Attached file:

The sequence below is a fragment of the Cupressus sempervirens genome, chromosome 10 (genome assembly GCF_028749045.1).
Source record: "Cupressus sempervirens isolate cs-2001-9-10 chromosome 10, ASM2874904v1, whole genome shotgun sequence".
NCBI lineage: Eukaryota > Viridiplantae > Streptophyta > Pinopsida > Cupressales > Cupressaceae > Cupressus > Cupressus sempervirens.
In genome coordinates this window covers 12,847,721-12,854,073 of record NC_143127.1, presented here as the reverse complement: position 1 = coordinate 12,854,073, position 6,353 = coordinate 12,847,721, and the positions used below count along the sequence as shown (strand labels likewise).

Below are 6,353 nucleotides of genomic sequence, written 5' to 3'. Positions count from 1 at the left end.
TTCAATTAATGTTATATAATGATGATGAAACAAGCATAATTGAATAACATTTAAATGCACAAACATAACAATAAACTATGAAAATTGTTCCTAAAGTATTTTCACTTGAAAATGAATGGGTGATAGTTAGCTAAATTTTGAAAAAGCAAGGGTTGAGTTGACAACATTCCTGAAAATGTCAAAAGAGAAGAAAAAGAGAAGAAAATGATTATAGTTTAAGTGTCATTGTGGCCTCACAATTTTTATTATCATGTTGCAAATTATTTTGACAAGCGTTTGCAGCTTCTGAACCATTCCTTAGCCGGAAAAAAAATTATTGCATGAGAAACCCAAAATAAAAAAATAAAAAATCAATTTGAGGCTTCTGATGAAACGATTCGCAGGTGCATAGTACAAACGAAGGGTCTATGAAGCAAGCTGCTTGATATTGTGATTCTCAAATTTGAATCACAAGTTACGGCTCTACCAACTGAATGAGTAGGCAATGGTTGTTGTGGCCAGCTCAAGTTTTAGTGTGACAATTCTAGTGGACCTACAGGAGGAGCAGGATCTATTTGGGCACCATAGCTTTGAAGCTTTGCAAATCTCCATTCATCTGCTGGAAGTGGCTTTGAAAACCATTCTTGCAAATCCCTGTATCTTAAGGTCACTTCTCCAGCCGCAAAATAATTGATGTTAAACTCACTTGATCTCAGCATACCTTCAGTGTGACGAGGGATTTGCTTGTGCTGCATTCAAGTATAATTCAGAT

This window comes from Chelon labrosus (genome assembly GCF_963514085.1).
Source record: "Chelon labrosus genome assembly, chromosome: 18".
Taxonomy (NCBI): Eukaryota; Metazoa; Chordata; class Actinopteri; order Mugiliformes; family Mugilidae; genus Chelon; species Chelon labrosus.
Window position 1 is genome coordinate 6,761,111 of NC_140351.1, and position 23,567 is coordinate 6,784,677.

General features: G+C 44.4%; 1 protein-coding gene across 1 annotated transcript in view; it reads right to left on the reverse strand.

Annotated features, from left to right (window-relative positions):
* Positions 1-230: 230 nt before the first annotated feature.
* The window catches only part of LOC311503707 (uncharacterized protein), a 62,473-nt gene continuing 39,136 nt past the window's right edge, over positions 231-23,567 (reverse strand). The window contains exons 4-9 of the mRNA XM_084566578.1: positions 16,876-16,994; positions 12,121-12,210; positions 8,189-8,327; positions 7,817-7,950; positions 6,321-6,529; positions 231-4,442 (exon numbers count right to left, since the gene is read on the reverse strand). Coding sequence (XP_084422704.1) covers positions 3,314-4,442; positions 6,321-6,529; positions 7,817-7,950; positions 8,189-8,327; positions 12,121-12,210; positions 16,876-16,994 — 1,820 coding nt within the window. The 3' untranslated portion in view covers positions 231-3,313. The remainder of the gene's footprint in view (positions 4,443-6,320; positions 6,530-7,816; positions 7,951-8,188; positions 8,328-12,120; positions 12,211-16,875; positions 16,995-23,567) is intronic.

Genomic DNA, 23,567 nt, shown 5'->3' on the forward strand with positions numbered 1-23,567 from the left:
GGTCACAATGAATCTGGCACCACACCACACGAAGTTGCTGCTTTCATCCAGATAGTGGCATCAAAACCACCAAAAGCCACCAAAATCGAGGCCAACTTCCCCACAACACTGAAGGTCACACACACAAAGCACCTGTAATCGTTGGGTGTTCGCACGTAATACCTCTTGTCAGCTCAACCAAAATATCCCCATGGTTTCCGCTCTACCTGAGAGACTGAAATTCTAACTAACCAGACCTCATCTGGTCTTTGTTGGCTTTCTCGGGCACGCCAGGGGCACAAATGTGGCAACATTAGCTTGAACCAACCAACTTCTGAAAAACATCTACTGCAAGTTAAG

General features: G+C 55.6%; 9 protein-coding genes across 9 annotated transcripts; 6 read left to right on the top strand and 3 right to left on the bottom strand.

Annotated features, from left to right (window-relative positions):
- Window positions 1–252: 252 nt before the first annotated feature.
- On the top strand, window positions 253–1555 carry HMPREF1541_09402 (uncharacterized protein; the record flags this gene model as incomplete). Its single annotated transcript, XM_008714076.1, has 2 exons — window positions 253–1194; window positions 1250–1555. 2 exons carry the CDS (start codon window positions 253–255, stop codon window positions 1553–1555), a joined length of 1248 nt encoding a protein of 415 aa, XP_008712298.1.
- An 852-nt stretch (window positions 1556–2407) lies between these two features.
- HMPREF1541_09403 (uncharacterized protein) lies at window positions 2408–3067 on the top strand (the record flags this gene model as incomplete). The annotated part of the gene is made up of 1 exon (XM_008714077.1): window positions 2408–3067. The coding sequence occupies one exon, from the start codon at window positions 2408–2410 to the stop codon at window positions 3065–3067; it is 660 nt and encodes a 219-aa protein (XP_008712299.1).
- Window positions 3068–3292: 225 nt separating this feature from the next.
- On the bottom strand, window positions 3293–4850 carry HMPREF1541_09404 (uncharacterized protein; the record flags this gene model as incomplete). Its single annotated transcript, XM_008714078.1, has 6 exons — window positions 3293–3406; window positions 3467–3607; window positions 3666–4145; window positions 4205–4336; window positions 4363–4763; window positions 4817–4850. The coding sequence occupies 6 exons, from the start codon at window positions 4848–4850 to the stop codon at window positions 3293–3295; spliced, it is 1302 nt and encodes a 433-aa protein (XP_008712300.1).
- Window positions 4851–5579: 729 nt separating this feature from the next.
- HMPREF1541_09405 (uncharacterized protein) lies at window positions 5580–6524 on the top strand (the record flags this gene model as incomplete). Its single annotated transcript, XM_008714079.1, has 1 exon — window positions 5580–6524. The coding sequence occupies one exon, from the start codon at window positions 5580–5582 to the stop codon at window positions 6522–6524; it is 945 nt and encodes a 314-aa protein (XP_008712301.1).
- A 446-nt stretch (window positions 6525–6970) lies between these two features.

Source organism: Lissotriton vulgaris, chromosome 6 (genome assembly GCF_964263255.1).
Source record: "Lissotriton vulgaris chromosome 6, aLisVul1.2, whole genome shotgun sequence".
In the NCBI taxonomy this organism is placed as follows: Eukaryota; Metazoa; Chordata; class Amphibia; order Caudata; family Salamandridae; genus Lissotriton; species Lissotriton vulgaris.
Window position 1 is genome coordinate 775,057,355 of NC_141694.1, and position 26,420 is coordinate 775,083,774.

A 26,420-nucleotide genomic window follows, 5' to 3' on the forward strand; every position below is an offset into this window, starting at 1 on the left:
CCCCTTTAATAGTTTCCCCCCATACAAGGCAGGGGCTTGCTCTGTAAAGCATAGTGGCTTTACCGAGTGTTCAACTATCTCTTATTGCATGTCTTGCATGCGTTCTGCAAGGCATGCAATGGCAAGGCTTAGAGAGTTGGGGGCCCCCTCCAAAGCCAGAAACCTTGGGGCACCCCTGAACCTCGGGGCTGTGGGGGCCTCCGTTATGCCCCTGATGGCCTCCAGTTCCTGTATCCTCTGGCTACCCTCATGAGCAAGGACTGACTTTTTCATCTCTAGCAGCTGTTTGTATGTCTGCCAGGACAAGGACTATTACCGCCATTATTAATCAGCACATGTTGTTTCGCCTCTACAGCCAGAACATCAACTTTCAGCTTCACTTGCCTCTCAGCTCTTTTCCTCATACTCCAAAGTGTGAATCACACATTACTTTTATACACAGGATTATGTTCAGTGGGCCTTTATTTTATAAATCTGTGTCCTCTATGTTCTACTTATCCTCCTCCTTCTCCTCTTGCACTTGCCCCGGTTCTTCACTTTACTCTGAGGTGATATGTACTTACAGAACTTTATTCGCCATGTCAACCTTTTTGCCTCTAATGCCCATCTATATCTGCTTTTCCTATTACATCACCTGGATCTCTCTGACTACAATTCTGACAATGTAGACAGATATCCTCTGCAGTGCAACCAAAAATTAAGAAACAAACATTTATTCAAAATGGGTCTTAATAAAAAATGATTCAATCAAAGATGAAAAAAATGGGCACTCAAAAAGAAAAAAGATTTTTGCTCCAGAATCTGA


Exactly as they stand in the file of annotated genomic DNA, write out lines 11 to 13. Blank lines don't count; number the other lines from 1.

General features: G+C 44.4%; 1 protein-coding gene across 1 annotated transcript in view; it reads right to left on the reverse strand.

Annotated features, from left to right (window-relative positions):
* Positions 1-230: 230 nt before the first annotated feature.